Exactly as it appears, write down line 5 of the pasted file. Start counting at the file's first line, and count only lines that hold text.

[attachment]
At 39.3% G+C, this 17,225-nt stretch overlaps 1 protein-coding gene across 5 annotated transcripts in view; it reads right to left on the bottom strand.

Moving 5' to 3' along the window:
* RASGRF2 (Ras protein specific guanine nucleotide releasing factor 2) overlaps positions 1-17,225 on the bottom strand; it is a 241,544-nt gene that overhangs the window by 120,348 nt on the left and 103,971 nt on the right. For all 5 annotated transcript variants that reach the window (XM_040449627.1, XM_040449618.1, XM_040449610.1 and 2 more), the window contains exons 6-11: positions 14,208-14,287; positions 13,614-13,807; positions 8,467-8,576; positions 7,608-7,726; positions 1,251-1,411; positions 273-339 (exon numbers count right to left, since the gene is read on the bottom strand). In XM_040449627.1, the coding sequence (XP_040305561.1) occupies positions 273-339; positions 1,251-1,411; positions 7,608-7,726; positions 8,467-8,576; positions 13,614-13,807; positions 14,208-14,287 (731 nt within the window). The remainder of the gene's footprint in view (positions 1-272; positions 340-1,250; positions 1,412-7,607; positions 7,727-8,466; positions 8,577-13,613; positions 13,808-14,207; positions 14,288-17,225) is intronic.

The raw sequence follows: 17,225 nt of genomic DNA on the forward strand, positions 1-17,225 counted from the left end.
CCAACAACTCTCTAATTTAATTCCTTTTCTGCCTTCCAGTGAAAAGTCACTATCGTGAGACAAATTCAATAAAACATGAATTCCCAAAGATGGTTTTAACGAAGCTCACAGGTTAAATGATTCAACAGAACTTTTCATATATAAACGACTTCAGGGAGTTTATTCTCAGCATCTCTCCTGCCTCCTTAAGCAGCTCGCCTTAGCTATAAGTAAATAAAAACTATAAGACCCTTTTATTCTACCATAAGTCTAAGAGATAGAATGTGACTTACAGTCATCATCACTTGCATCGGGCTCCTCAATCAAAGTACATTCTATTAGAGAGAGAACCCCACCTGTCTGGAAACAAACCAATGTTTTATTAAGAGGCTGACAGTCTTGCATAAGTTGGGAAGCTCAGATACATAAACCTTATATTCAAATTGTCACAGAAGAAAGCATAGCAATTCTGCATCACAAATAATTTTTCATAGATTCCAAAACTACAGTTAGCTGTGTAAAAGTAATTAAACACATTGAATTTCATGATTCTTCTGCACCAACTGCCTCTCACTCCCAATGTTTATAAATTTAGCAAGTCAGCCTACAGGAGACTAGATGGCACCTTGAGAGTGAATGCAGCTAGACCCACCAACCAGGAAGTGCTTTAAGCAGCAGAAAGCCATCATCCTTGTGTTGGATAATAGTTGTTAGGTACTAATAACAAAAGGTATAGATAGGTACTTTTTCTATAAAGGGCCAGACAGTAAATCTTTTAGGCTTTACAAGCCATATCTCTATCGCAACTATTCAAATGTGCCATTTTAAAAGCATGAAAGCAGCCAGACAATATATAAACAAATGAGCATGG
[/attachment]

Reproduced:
CCAACAACTCTCTAATTTAATTCCTTTTCTGCCTTCCAGTGAAAAGTCACTATCGTGAGACAAATTCAATAAAACATGAATTCCCAAAGATGGTTTTAACGAAGCTCACAGGTTAAATGATTCAACAGAACTTTTCATATATAAACGACTTCAGGGAGTTTATTCTCAGCATCTCTCCTGCCTCCTTAAGCAGCTCGCCTTAGCTATAAGTAAATAAAAACTATAAGACCCTTTTATTCTACCATAAGTCTAAGAGATAGAATGTGACTTACAGTCATCATCACTTGCATCGGGCTCCTCAATCAAAGTACATTCTATTAGAGAGAGAACCCCACCTGTCTGGAAACAAACCAATGTTTTATTAAGAGGCTGACAGTCTTGCATAAGTTGGGAAGCTCAGATACATAAACCTTATATTCAAATTGTCACAGAAGAAAGCATAGCAATTCTGCATCACAAATAATTTTTCATAGATTCCAAAACTACAGTTAGCTGTGTAAAAGTAATTAAACACATTGAATTTCATGATTCTTCTGCACCAACTGCCTCTCACTCCCAATGTTTATAAATTTAGCAAGTCAGCCTACAGGAGACTAGATGGCACCTTGAGAGTGAATGCAGCTAGACCCACCAACCAGGAAGTGCTTTAAGCAGCAGAAAGCCATCATCCTTGTGTTGGATAATAGTTGTTAGGTACTAATAACAAAAGGTATAGATAGGTACTTTTTCTATAAAGGGCCAGACAGTAAATCTTTTAGGCTTTACAAGCCATATCTCTATCGCAACTATTCAAATGTGCCATTTTAAAAGCATGAAAGCAGCCAGACAATATATAAACAAATGAGCATGG